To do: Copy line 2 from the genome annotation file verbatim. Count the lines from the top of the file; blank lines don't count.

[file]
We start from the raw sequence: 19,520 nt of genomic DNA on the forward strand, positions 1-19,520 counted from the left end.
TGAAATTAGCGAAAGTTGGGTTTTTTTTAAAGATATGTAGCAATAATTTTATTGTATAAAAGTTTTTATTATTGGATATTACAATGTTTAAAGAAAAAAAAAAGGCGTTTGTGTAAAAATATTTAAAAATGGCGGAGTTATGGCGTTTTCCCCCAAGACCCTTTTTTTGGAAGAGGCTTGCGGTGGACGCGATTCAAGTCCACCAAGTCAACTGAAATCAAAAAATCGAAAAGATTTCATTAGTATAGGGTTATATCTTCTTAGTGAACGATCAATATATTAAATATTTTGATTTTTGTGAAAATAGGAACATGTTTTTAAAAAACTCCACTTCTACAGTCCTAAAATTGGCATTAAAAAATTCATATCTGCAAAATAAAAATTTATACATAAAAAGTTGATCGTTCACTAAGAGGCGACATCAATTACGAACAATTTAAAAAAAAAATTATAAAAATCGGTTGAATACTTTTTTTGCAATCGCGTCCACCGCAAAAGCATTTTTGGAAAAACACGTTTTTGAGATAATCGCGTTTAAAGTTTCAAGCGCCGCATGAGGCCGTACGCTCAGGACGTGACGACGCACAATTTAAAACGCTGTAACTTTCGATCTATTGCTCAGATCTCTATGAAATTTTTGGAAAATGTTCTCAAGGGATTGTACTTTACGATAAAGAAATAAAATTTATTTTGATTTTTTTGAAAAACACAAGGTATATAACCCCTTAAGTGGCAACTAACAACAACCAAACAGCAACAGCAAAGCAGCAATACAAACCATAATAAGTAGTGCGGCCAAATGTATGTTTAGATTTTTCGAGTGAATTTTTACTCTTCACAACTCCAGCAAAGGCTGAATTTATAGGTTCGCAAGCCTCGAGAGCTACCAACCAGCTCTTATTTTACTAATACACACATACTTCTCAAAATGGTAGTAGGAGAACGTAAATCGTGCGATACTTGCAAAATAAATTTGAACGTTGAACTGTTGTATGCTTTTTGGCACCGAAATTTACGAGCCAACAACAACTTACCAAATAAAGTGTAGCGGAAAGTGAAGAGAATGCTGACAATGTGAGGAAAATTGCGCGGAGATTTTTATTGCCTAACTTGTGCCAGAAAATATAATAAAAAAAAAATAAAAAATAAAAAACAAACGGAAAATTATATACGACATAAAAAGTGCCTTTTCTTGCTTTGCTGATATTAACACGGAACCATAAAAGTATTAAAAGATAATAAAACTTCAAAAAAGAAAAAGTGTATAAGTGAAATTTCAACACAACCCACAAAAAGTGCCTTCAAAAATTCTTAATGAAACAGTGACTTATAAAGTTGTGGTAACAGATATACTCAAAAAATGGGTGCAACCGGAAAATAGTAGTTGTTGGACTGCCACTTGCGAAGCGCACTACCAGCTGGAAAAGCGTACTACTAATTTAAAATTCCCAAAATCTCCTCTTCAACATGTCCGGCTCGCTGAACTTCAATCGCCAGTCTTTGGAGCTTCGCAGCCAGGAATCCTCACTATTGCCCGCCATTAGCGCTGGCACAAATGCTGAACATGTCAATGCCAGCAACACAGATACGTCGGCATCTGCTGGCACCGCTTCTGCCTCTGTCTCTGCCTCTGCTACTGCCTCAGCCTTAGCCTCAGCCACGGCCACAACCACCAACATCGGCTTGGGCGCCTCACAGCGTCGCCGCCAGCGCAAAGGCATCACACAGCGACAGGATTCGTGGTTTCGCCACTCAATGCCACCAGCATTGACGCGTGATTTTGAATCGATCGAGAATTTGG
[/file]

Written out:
TGAAATTAGCGAAAGTTGGGTTTTTTTTAAAGATATGTAGCAATAATTTTATTGTATAAAAGTTTTTATTATTGGATATTACAATGTTTAAAGAAAAAAAAAAGGCGTTTGTGTAAAAATATTTAAAAATGGCGGAGTTATGGCGTTTTCCCCCAAGACCCTTTTTTTGGAAGAGGCTTGCGGTGGACGCGATTCAAGTCCACCAAGTCAACTGAAATCAAAAAATCGAAAAGATTTCATTAGTATAGGGTTATATCTTCTTAGTGAACGATCAATATATTAAATATTTTGATTTTTGTGAAAATAGGAACATGTTTTTAAAAAACTCCACTTCTACAGTCCTAAAATTGGCATTAAAAAATTCATATCTGCAAAATAAAAATTTATACATAAAAAGTTGATCGTTCACTAAGAGGCGACATCAATTACGAACAATTTAAAAAAAAAATTATAAAAATCGGTTGAATACTTTTTTTGCAATCGCGTCCACCGCAAAAGCATTTTTGGAAAAACACGTTTTTGAGATAATCGCGTTTAAAGTTTCAAGCGCCGCATGAGGCCGTACGCTCAGGACGTGACGACGCACAATTTAAAACGCTGTAACTTTCGATCTATTGCTCAGATCTCTATGAAATTTTTGGAAAATGTTCTCAAGGGATTGTACTTTACGATAAAGAAATAAAATTTATTTTGATTTTTTTGAAAAACACAAGGTATATAACCCCTTAAGTGGCAACTAACAACAACCAAACAGCAACAGCAAAGCAGCAATACAAACCATAATAAGTAGTGCGGCCAAATGTATGTTTAGATTTTTCGAGTGAATTTTTACTCTTCACAACTCCAGCAAAGGCTGAATTTATAGGTTCGCAAGCCTCGAGAGCTACCAACCAGCTCTTATTTTACTAATACACACATACTTCTCAAAATGGTAGTAGGAGAACGTAAATCGTGCGATACTTGCAAAATAAATTTGAACGTTGAACTGTTGTATGCTTTTTGGCACCGAAATTTACGAGCCAACAACAACTTACCAAATAAAGTGTAGCGGAAAGTGAAGAGAATGCTGACAATGTGAGGAAAATTGCGCGGAGATTTTTATTGCCTAACTTGTGCCAGAAAATATAATAAAAAAAAAATAAAAAATAAAAAACAAACGGAAAATTATATACGACATAAAAAGTGCCTTTTCTTGCTTTGCTGATATTAACACGGAACCATAAAAGTATTAAAAGATAATAAAACTTCAAAAAAGAAAAAGTGTATAAGTGAAATTTCAACACAACCCACAAAAAGTGCCTTCAAAAATTCTTAATGAAACAGTGACTTATAAAGTTGTGGTAACAGATATACTCAAAAAATGGGTGCAACCGGAAAATAGTAGTTGTTGGACTGCCACTTGCGAAGCGCACTACCAGCTGGAAAAGCGTACTACTAATTTAAAATTCCCAAAATCTCCTCTTCAACATGTCCGGCTCGCTGAACTTCAATCGCCAGTCTTTGGAGCTTCGCAGCCAGGAATCCTCACTATTGCCCGCCATTAGCGCTGGCACAAATGCTGAACATGTCAATGCCAGCAACACAGATACGTCGGCATCTGCTGGCACCGCTTCTGCCTCTGTCTCTGCCTCTGCTACTGCCTCAGCCTTAGCCTCAGCCACGGCCACAACCACCAACATCGGCTTGGGCGCCTCACAGCGTCGCCGCCAGCGCAAAGGCATCACACAGCGACAGGATTCGTGGTTTCGCCACTCAATGCCACCAGCATTGACGCGTGATTTTGAATCGATCGAGAATTTGG